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  • Author or Editor: T. Farquhar x
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Objective—

To determine whether the composition of cartilage from the shoulder joints of dogs varied with the risk of developing canine hip dysplasia (CHD).

Design—

Observational study.

Animals—

12 skeletally mature (approx 1 year old) Labrador Retrievers.

Procedure—

Dogs were classified as having a low, moderate, or high risk of developing CHD on the basis of distraction indices. Cartilage was harvested from the craniolateral and weight-bearing regions of the humeral heads, and wet weight per unit area and dry, glycosaminoglycan, and fibronectin contents were determined.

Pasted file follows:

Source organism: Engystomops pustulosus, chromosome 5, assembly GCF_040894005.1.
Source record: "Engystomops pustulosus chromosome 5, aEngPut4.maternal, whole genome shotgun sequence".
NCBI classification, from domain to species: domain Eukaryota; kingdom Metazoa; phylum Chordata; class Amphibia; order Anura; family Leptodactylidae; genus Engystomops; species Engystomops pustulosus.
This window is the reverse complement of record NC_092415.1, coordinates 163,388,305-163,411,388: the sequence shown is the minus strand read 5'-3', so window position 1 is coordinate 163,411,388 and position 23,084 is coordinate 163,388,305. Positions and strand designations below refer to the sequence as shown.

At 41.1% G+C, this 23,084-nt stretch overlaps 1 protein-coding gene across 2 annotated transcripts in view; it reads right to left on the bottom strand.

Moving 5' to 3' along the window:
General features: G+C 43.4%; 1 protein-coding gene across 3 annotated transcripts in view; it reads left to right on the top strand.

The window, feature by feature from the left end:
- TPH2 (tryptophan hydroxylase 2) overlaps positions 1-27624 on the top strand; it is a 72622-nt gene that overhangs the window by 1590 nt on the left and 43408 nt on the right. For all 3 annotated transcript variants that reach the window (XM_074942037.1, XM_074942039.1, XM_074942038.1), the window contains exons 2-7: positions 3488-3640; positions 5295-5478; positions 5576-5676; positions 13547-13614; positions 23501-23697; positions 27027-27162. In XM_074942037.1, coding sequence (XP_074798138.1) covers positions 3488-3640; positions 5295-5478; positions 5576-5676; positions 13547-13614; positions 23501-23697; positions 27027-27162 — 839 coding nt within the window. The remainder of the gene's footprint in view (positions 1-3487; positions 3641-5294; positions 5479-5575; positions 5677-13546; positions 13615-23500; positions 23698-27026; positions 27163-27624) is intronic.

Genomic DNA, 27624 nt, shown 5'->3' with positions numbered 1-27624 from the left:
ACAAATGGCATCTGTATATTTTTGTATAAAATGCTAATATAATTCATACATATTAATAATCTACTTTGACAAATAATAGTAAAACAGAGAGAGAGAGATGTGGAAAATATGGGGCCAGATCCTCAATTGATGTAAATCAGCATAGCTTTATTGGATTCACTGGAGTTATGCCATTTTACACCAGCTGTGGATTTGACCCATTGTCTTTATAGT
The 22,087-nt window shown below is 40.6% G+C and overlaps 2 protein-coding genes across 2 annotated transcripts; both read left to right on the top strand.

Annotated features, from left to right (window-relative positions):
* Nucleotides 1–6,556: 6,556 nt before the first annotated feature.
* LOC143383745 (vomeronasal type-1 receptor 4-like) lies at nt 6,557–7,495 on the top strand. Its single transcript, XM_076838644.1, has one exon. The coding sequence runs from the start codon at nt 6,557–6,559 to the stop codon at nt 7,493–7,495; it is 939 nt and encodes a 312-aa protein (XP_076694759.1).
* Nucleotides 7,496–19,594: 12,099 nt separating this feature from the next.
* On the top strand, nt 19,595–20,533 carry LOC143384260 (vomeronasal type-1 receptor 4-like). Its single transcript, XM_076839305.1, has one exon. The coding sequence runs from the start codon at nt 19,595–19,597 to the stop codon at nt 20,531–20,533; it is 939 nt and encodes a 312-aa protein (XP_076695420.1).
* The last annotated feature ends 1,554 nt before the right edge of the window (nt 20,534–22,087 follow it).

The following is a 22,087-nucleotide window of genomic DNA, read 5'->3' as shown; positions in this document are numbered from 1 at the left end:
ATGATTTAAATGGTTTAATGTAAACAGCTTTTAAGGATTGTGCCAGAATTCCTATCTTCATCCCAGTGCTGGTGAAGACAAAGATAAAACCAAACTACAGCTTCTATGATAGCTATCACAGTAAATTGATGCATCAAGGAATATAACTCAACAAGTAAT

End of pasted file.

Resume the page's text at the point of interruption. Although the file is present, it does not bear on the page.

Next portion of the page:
Results—

Glycosaminoglycan and dry contents did not vary among risk groups. For cartilage from the craniolateral region of the humeral head, wet weight per unit area and fibronectin content increased as risk of developing CHD increased. Wet weight and fibronectin content of cartilage from the weight-bearing region of the humeral head did not vary among risk groups.

Clinical Implications—

Dogs that have a high risk of developing CHD are also more likely to develop osteoarthritis of the shoulder joint. The observed increases in wet weight per unit area and fibronectin content in cartilage from the craniolateral region of the humeral head in dogs at a high risk of developing CHD may be early signs of incipient osteoarthritis. (J Am Vet Med Assoc 1997;210: 1483-1485)

Free access
in Journal of the American Veterinary Medical Association